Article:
For most of my life I’ve been on a quest. A quest to find my calling. Since you read Scoutie Girl, you must be on a similar quest. Joseph Campbell calls this quest following your bliss. Oh, how I wanted to follow my bliss when I first heard him speak of it. However, for me, there’s always the tension between making money to survive and dedicating myself to my art. It seems like I’ve lived on one side of a fence looking through a hole to the other side, where creative people are successfully pursuing their careers, and I’ve longed to climb the fence and come down on the opposite side. Life on my side of the fence was boring, full of drudgery, it sucked the life from me. After years of contemplation about how to get to the other side, I finally realized that the only way I could live the life I wanted was to jump into the unknown and trust the process.
Following your bliss is an inner journey. When I quit my teaching job to become a writer, I had to give up some long-held notions. First, I had to give up the notion that being a successful writer was only possible for a select few. Over the last five and a half years, I’ve heard artist after artist say they found success because they decided not to compromise their dream, no matter how long it took. Second, I had to give up the notion that I had to know the outcome before I made a commitment to the life I wanted. And third, I had to give up the myth of the American Dream.
We all grow up with a forest of beliefs about how the world works. Some of them support our purpose and others don’t. It’s our job to cut down and discard the beliefs that limit who we’re meant to be.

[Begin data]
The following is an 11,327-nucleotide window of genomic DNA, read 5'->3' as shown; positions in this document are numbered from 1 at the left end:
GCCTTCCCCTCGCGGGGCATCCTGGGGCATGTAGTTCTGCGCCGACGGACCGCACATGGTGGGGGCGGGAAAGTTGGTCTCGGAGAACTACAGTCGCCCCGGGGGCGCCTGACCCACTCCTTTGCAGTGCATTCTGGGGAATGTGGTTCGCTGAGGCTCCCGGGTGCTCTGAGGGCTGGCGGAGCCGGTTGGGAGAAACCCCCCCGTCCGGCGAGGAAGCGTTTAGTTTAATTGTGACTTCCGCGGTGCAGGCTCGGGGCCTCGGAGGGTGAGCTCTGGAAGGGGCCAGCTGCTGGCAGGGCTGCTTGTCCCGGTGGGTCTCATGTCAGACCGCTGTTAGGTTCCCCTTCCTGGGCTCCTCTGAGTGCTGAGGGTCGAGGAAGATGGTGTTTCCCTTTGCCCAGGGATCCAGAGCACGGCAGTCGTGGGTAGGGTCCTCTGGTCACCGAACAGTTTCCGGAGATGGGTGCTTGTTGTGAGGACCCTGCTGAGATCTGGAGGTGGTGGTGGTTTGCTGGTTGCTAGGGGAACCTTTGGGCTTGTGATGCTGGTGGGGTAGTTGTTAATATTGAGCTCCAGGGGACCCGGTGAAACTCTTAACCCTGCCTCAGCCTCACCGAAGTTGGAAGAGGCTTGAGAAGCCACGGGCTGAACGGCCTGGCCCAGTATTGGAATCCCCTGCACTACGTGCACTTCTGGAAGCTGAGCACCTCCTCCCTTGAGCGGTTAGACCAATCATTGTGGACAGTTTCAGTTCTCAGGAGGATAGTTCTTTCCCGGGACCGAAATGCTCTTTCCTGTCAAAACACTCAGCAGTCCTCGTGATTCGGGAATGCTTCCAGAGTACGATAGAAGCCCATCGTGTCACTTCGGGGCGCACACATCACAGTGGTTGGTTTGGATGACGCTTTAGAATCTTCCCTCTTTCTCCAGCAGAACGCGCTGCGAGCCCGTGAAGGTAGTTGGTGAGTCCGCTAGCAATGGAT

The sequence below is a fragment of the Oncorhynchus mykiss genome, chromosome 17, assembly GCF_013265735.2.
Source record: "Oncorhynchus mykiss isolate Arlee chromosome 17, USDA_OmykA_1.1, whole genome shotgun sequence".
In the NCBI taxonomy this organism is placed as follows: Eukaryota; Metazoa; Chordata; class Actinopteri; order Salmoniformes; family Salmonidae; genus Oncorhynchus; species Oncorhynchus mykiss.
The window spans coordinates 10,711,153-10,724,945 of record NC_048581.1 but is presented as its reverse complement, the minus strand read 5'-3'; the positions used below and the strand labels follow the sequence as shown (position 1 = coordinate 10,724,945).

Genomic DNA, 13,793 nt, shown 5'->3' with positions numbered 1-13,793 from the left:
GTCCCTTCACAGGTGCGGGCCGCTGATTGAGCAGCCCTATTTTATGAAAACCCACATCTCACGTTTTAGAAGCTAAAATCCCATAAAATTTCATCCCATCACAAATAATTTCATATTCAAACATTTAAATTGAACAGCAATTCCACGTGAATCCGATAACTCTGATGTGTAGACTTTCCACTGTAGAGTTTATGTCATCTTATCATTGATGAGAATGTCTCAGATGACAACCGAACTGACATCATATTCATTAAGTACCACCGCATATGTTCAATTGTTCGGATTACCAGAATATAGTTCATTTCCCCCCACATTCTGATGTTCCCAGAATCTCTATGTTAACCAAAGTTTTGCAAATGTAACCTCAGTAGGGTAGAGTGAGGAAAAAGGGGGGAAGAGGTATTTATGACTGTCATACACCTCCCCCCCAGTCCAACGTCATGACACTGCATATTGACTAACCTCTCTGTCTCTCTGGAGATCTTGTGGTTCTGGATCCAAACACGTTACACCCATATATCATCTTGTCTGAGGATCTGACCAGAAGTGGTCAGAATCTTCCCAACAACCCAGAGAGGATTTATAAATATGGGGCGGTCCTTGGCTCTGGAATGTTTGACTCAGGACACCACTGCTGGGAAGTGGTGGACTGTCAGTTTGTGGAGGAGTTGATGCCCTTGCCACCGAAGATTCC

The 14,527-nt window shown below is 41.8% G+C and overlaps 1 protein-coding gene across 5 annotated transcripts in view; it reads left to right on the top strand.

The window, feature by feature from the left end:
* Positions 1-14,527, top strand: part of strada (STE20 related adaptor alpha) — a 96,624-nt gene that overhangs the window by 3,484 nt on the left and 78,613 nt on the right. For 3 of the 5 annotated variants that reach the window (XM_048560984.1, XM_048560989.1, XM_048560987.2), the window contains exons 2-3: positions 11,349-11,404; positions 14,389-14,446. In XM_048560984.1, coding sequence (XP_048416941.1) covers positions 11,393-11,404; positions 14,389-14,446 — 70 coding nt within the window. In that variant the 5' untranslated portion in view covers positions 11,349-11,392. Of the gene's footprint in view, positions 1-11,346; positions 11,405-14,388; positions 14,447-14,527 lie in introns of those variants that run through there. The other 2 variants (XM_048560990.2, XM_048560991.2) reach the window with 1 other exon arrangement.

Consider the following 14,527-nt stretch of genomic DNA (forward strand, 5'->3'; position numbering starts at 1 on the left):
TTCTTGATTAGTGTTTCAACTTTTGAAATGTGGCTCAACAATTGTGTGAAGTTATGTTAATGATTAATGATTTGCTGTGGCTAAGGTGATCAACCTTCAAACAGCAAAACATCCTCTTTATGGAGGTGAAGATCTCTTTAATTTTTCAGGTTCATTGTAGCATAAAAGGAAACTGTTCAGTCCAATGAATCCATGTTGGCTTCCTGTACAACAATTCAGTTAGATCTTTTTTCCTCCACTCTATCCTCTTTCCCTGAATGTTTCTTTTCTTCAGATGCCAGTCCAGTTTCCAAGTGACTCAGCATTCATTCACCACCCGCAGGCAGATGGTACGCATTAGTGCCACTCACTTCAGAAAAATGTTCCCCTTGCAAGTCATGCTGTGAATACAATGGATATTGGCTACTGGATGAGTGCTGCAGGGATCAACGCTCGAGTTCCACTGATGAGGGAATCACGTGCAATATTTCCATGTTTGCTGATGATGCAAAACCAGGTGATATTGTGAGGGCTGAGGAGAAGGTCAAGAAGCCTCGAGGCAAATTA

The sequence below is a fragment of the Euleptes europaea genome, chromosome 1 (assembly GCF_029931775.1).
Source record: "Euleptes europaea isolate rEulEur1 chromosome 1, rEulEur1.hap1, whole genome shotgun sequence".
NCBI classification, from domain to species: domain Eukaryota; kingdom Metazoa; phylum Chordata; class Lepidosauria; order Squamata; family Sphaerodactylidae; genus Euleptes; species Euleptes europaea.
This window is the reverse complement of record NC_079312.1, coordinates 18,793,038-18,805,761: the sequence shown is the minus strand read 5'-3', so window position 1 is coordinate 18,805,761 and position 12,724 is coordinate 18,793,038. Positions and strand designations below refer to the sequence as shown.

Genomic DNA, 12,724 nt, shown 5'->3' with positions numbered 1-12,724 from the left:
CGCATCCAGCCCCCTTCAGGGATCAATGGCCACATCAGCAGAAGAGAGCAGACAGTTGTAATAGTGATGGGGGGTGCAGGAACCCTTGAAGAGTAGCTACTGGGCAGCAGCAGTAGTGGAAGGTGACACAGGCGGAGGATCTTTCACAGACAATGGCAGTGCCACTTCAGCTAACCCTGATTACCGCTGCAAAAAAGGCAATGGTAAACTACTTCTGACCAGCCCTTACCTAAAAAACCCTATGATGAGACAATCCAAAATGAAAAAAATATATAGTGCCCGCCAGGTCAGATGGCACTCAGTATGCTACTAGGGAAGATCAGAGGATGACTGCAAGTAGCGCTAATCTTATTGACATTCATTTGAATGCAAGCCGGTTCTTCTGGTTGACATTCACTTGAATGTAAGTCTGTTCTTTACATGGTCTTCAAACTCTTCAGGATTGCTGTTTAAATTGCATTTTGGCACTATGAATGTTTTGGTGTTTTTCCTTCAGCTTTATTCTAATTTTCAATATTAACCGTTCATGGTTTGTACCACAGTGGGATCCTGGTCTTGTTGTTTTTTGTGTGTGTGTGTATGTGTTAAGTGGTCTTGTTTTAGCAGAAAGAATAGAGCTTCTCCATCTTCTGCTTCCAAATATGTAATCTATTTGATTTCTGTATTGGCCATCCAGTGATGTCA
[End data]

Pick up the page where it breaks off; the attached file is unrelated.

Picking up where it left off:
Since I grew up in a working class family, the model I saw was that you worked for someone else. My dad was a machinist and my mom worked as a secretary, for the telephone company in the drafting department, and later aiding the repairmen out in the field. They didn’t have college degrees and they weren’t artists, but they had dreams that their children would live a different kind of life than they did. So on the one hand I was encouraged to find my purpose, and on the other I saw my parents working at jobs they didn’t necessarily like, just to put food on the table and clothes on our backs. It was difficult for me to visualize a lifestyle that was completely foreign to the life I’d been living. On the other hand, I felt the pull to follow my hearts desire. This set up a tension between what I knew in my heart to be my true path and the idea that I’d have to work hard to make money to fund my creative passions.
I can’t complain. I’ve been able to work in several creative careers. First as a pre-school teacher, then as a theatre artist, then as a public school teacher. All those jobs had satisfying components, but none of them were my true passion. For many years my secret desire was to be a writer. Now, finally, I’m doing that. I’m living my version of the American Dream.
Over the years I’ve thinned out my belief forest and come to the conclusion that following your bliss is not a destination, but a never ending journey with lots of adventures along the way to finding and doing the things that make me the most happy.
As I begin this new year, I look forward to the adventures and opportunities 2014 brings with it.